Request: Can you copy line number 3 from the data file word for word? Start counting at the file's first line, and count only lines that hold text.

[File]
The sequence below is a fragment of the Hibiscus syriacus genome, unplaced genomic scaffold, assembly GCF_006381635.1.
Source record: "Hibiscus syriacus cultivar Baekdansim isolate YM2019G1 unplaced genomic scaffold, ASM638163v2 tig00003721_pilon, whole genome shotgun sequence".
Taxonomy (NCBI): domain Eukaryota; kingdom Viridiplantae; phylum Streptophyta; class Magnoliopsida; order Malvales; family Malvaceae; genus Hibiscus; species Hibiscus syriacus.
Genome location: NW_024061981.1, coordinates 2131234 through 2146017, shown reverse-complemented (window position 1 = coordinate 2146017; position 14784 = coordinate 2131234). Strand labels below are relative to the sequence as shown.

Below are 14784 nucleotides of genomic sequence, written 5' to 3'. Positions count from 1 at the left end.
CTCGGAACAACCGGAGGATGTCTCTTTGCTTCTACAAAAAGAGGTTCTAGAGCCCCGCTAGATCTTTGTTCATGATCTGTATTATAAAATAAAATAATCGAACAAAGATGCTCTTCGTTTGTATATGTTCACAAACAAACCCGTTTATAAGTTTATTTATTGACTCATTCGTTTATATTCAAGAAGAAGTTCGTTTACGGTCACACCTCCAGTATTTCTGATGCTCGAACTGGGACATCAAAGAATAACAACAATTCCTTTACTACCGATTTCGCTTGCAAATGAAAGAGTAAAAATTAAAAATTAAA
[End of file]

Taxonomy (NCBI): domain Eukaryota; kingdom Viridiplantae; phylum Streptophyta; class Magnoliopsida; order Malvales; family Malvaceae; genus Hibiscus; species Hibiscus syriacus.